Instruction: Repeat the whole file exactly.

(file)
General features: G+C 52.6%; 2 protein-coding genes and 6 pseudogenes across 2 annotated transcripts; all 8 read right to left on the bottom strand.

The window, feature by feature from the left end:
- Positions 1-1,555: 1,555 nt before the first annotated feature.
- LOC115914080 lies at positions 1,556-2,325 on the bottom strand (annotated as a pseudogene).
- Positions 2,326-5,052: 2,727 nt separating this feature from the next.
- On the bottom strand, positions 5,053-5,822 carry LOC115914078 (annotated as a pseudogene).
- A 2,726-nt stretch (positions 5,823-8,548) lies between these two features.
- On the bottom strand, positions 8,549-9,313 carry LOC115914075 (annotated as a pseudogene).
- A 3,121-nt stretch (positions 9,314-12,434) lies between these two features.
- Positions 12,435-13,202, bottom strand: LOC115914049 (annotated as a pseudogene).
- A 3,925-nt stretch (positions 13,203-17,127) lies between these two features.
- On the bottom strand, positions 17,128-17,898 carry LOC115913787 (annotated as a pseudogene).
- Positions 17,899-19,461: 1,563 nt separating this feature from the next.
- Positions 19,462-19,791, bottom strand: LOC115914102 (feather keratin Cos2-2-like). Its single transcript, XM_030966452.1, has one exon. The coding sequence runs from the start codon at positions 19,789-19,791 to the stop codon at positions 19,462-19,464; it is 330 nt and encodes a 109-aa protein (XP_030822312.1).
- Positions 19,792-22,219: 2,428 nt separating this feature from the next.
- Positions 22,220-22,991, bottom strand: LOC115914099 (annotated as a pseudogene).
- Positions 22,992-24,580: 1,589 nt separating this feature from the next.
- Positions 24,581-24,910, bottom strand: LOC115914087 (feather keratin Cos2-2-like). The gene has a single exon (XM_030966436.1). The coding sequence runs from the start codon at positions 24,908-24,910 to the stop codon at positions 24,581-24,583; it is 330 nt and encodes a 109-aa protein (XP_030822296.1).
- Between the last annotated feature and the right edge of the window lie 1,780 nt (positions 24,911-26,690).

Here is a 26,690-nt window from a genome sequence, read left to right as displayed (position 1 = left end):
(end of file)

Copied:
General features: G+C 52.6%; 2 protein-coding genes and 6 pseudogenes across 2 annotated transcripts; all 8 read right to left on the bottom strand.

The window, feature by feature from the left end:
- Positions 1-1,555: 1,555 nt before the first annotated feature.
- LOC115914080 lies at positions 1,556-2,325 on the bottom strand (annotated as a pseudogene).
- Positions 2,326-5,052: 2,727 nt separating this feature from the next.
- On the bottom strand, positions 5,053-5,822 carry LOC115914078 (annotated as a pseudogene).
- A 2,726-nt stretch (positions 5,823-8,548) lies between these two features.
- On the bottom strand, positions 8,549-9,313 carry LOC115914075 (annotated as a pseudogene).
- A 3,121-nt stretch (positions 9,314-12,434) lies between these two features.
- Positions 12,435-13,202, bottom strand: LOC115914049 (annotated as a pseudogene).
- A 3,925-nt stretch (positions 13,203-17,127) lies between these two features.
- On the bottom strand, positions 17,128-17,898 carry LOC115913787 (annotated as a pseudogene).
- Positions 17,899-19,461: 1,563 nt separating this feature from the next.
- Positions 19,462-19,791, bottom strand: LOC115914102 (feather keratin Cos2-2-like). Its single transcript, XM_030966452.1, has one exon. The coding sequence runs from the start codon at positions 19,789-19,791 to the stop codon at positions 19,462-19,464; it is 330 nt and encodes a 109-aa protein (XP_030822312.1).
- Positions 19,792-22,219: 2,428 nt separating this feature from the next.
- Positions 22,220-22,991, bottom strand: LOC115914099 (annotated as a pseudogene).
- Positions 22,992-24,580: 1,589 nt separating this feature from the next.
- Positions 24,581-24,910, bottom strand: LOC115914087 (feather keratin Cos2-2-like). The gene has a single exon (XM_030966436.1). The coding sequence runs from the start codon at positions 24,908-24,910 to the stop codon at positions 24,581-24,583; it is 330 nt and encodes a 109-aa protein (XP_030822296.1).
- Between the last annotated feature and the right edge of the window lie 1,780 nt (positions 24,911-26,690).

Here is a 26,690-nt window from a genome sequence, read left to right as displayed (position 1 = left end):